By: Ron Ohrel
Sandy left behind a swath of damage, hurling building materials, docks and piers, vehicles, and other large debris in the waters and marshes of affected states. Removal of that debris takes great effort but is necessary to maintain navigation routes, ensure safe boating, swimming, and other recreational activities, and protect sensitive ecosystems.
Much debris has been removed, but more remains. NOAA needs assistance in identifying its location, and you can help. All it takes is an Android or iPhone and an interest in cleaning up our waterways!
If you spot large debris items that Sandy left behind, either while participating in organized cleanups or during the course of your normal beach-going activities, please let us know through the Marine Debris Tracker. The information will be used to assist any future planning efforts. (**Editor’s note: Quick point of clarification! Some readers have asked if this means the NOAA Marine Debris Program will come clean up the Sandy debris that is tracked. At this point, no. We’re just asking for help locating it!)
How can you help?
- Download the Marine Debris Tracker app (http://www.marinedebris.engr.uga.edu/), available on both Android and iPhone platforms.
- Use the app to record the location and type of debris you find during organized cleanups or your normal activities. Focus on large materials that cannot be easily removed and that you think could have been caused by the storm. Examples include large pieces of wood or concrete, house siding, abandoned boats, yard items (e.g., grills, lawnmowers), and refrigerators and other appliances.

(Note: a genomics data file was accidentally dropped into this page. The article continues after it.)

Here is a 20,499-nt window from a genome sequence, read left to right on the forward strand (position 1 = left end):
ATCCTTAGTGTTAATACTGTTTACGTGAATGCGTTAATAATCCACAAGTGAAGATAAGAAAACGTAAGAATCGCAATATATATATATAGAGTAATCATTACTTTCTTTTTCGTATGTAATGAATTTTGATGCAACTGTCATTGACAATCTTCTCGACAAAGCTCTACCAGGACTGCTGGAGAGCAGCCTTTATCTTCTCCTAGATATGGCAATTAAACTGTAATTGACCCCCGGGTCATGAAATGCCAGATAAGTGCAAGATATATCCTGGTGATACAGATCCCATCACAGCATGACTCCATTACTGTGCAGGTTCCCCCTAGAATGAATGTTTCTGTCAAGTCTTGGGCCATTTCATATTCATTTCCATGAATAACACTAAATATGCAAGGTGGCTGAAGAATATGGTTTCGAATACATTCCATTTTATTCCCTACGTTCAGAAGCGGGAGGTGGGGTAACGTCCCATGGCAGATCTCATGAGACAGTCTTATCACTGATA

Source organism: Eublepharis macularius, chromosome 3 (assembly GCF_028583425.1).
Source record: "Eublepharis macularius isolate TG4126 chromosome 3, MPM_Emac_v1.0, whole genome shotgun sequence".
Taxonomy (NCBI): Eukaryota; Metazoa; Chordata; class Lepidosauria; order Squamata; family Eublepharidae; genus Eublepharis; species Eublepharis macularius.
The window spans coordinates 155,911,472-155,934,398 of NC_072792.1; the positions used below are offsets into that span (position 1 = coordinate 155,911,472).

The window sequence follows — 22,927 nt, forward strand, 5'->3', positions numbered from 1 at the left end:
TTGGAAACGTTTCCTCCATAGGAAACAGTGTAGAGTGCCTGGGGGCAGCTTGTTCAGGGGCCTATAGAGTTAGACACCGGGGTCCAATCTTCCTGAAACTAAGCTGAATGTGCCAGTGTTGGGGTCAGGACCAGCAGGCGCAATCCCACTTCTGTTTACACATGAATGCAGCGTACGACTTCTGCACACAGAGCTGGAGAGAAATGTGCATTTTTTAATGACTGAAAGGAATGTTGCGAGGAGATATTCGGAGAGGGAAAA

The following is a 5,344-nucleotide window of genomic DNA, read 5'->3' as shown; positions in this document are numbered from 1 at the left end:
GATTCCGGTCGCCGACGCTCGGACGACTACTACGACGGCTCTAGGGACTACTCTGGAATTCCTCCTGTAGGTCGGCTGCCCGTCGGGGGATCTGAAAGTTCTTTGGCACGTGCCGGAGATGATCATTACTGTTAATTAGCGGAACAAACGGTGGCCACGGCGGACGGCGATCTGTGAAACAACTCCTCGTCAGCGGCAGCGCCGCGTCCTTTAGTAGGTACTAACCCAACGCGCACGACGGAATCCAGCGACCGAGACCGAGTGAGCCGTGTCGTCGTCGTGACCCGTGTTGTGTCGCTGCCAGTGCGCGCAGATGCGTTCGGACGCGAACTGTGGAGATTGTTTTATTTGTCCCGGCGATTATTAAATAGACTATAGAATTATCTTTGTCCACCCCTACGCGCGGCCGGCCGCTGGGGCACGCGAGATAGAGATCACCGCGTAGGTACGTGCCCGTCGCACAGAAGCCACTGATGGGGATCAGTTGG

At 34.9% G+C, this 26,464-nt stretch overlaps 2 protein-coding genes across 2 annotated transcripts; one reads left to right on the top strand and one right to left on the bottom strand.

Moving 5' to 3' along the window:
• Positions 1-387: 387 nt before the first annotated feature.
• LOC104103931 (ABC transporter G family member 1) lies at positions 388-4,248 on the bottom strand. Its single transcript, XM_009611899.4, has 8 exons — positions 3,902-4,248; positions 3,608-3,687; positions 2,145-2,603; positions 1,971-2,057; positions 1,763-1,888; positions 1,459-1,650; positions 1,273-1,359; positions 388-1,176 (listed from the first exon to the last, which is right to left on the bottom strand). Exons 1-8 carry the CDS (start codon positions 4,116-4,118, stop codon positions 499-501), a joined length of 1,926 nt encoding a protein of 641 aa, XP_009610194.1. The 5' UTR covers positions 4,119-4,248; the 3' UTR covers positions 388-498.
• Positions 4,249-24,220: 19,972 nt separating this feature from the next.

- Including a photo of each item is especially helpful.
- Android users: Follow the prompt for uploading a photo.
- iPhone users: Email a photo along with information about the debris item’s location to firstname.lastname@example.org.
- Submit your findings by logging into the app and using the user name “sandy” and password “sandy.”
Do not approach any items that may be dangerous, such as oil or chemical drums, gas cans, or propane tanks. Look for hazard symbols. If you encounter a potentially hazardous item, mark the location, warn others, and take photos. You should then call proper authorities, such as a park ranger or beach manager and the National Response Center at 1-800-424-8802 to report the hazardous material item with as much information as possible. 9-1-1 or other emergency hotlines may not be an appropriate contact for hazardous marine debris unless it poses an immediate danger to human health. Do not touch or handle the item.
Questions about this effort can be directed to Ron Ohrel, Sandy Marine Debris Coordinator: email@example.com. For questions about the Marine Debris Tracker app, please email firstname.lastname@example.org.
Stay tuned for more on the MDP’s on-going Sandy marine debris efforts.